I’m retracing my steps with writing

STEEPED BY SAMIA #1 | 6.13.22
Exploring the difficult & illuminating process of rebuilding a relationship with your life’s passion. Sometimes you feel lost, you know?

I wasn’t sure how to describe this period of my writer’s journey. But one day in April, the words came to me: I’m retracing my steps with writing. Sometimes, it feels like I’m Nancy Drew, analyzing my memories for illuminating clues and dusting for fingerprints. Sometimes, it’s a casual walk down a stone-lined path, letting my thoughts come and go. In this first post of a new iteration of my blog, ‘Steeped by Samia’, I explore how I’m redeveloping my relationship with writing — and what led me to start blogging again. 

Writers naturally go through moments of doubt and creative lows. 

These moments, while painful, can be filled with important realizations. The past 2-3 years, my writing was tied to social media in a way that it never was before. I developed mixed feelings about being a creative online. Yes, it can be cool to share your story / perspective and find virtual community. I’ve met so many amazing people and have grown a lot as a communicator and storyteller. At the same time, it’s just…not it. I was navigating, for the first time, the uphill battle of being a writer on the internet: the metrics, expectations, pressures and how social media platforms are becoming less and less conducive for writers to share their work. 

A new layer of anxiety formed on top of my relationship to writing — and it was hard to tune out the noise. I didn’t have answers for myself on why I write, what was keeping me motivated, or what I really wanted to do with it. My internal well of creativity and reassurance was low, especially toward the end of 2021 when I faced a crossroad with my career and mental health.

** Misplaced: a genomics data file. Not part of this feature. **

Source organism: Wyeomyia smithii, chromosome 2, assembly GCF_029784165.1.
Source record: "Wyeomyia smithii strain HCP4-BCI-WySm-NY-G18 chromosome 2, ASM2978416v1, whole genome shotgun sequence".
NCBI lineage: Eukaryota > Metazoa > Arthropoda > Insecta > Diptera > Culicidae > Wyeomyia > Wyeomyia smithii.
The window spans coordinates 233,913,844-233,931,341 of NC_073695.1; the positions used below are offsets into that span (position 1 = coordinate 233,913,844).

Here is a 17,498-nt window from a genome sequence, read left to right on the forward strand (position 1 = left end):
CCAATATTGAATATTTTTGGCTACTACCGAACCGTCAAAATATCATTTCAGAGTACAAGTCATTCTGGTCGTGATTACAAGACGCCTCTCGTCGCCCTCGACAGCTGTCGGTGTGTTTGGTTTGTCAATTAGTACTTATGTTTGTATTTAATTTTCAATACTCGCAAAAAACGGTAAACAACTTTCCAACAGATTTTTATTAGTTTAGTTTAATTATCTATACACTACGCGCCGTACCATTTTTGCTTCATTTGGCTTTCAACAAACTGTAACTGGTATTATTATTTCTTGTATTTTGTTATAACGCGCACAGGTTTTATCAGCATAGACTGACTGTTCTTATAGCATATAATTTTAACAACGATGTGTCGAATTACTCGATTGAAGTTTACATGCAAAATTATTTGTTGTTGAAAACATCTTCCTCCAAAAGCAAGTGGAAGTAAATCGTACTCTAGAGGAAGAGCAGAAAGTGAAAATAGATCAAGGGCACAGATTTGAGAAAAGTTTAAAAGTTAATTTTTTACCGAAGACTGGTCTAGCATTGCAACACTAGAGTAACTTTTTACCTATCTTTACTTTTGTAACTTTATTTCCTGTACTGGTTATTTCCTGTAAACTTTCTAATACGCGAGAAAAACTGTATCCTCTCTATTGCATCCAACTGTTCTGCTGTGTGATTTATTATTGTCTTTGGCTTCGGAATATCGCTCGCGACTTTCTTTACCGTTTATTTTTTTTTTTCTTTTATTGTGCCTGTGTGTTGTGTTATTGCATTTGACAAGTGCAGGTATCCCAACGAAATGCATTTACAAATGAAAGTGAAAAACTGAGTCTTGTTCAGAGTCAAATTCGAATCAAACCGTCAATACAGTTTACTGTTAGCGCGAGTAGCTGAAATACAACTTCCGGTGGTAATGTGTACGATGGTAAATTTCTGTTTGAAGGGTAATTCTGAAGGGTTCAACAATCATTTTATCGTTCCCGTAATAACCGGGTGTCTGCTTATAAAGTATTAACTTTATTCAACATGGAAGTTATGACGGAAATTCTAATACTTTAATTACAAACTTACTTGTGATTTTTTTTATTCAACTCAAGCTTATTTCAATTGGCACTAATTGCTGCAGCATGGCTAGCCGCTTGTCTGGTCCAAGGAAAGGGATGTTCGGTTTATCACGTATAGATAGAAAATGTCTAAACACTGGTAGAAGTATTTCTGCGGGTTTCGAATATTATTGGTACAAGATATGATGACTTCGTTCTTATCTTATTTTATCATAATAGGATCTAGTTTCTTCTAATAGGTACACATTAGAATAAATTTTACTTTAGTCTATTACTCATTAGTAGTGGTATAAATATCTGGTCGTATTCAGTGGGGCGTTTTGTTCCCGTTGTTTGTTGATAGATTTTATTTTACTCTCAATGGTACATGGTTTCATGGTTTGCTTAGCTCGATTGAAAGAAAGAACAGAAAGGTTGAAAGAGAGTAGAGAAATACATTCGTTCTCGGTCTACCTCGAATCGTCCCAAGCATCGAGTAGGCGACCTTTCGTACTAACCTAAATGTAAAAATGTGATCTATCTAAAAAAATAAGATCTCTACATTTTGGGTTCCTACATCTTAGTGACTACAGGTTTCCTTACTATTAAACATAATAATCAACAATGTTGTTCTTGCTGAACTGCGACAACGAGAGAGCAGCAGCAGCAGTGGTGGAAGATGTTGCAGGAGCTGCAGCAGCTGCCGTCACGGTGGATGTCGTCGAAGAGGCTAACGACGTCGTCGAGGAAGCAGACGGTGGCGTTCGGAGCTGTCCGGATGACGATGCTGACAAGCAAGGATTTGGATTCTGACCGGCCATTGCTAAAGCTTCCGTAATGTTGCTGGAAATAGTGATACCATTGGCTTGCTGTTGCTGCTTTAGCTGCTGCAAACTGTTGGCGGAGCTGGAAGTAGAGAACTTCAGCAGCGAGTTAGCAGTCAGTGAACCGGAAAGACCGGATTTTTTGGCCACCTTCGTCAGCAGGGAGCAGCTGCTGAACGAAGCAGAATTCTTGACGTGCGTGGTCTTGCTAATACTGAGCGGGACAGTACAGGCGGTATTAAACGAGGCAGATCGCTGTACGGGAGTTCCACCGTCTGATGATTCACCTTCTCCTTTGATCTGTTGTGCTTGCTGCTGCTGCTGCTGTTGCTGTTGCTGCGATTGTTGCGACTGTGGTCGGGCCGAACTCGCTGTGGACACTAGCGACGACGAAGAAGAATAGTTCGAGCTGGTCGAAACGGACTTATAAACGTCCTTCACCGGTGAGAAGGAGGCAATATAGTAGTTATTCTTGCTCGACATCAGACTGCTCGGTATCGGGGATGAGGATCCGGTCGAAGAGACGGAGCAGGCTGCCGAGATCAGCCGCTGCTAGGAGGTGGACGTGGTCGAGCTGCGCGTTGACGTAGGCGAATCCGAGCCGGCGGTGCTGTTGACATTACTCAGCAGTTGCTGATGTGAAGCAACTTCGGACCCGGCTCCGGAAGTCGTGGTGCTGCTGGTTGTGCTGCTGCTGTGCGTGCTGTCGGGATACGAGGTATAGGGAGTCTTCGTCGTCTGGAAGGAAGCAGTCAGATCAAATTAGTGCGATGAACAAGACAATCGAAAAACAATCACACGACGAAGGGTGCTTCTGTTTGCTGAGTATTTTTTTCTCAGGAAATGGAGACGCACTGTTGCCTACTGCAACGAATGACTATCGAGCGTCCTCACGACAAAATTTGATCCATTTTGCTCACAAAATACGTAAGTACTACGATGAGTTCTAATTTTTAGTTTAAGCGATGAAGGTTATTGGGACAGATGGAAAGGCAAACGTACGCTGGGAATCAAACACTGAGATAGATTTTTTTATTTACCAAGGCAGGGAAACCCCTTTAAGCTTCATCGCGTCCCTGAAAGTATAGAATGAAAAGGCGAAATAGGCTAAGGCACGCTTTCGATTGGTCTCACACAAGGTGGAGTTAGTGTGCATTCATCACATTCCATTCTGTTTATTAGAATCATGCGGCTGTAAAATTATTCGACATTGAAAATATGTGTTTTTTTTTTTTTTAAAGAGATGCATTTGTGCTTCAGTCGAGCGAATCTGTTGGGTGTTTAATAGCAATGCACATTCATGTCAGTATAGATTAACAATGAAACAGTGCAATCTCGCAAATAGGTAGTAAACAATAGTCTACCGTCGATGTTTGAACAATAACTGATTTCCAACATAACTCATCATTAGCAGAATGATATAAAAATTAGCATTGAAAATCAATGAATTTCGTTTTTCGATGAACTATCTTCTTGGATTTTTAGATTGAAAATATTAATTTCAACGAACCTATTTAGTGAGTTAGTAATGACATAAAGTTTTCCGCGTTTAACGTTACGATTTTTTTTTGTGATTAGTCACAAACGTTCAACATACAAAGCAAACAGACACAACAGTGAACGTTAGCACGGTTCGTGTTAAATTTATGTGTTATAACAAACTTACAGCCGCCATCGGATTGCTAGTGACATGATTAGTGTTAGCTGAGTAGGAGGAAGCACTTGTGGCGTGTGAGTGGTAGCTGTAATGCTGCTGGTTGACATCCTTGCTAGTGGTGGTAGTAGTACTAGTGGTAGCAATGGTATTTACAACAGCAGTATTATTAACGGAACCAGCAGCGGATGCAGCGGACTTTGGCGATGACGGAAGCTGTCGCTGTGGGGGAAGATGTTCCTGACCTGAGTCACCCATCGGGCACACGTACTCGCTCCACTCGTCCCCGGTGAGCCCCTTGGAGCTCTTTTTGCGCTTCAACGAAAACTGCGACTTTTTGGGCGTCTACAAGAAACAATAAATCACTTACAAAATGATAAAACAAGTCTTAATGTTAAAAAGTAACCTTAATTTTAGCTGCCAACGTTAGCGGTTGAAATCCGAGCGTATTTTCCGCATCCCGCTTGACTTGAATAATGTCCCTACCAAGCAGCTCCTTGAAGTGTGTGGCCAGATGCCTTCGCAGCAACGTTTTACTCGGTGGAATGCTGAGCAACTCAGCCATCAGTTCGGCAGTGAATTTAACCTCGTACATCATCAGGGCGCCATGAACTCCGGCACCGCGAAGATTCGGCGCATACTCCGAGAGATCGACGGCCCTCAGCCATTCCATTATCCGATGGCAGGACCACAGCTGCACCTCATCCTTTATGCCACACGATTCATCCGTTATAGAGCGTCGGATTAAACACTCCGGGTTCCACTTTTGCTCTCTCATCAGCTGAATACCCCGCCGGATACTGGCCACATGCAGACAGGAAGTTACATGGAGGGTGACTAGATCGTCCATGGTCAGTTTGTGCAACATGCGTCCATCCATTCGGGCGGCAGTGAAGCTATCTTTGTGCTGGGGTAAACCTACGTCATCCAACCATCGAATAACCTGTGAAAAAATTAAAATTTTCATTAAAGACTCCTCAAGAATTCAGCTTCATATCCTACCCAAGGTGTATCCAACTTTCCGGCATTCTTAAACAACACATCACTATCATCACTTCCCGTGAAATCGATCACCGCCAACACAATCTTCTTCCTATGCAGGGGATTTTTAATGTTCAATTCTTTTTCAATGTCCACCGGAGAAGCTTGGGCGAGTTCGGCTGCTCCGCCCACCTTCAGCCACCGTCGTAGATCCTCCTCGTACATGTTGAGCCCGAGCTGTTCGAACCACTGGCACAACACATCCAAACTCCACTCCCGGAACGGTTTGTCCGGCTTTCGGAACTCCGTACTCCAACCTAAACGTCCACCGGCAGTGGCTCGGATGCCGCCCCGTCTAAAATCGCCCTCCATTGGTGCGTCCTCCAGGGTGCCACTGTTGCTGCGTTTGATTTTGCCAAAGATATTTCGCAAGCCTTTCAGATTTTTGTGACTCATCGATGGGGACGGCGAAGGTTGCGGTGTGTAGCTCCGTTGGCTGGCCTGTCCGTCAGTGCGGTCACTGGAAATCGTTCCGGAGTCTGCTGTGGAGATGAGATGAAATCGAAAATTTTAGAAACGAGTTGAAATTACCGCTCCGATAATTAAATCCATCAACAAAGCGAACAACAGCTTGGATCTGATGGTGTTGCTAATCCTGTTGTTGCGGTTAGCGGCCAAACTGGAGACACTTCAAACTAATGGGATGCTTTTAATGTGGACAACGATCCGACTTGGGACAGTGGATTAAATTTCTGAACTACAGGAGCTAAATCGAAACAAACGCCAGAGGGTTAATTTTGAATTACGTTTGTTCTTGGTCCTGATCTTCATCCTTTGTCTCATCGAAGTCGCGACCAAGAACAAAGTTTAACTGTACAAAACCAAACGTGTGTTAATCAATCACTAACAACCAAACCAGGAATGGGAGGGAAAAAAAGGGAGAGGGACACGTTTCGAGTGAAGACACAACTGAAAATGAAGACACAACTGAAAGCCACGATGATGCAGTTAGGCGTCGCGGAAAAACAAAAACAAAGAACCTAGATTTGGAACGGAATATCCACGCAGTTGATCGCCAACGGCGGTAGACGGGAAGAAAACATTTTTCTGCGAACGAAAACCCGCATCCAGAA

Career-wise, I’m coming to terms with the idea that — maybe, just maybe — I’d be happier doing any sort of job in my skillset and focus on writing as a personal project. Quite frankly, my labor as a writer will never be as financially or socially valued compared to the labor of people in STEM, business, and medicine. I kind of knew this; but after working in various editorial, writing, and content strategy roles, I see a fuller picture of that interesting shift between writing as a hobby, to writing as a job. 

In the midst of (f)unemployment, I went back to what I needed.

To write, little by little, every day. To go on long morning walks on the trail near my house. To roam the contours of my interior world and journal about my dreams. To read, listen to, and watch a lot of things. To have multiple bad days with writing, followed by a decent day. To ask myself things like: What is eating away at my creativity? How do I want to look at writing in the next 3-5 years? Should writing just be an outlet for myself?

I’d see flashes of memories from a time when writing was blissfully uncomplicated: my tweenage years. I remember journaling for hours on my flower-printed bed in my ‘Journal / Diary / Notebook-thingy’. Secretly passing around a notebook to my friends that contained a hand-written romance story I wrote (It was called The Prince & the Maid — iconic, to say the least, lol). Reading voraciously and feeling curious about the lives and creative processes of writers. Daydreaming about fantastical stories in my head and anchoring them to outlines and first chapters.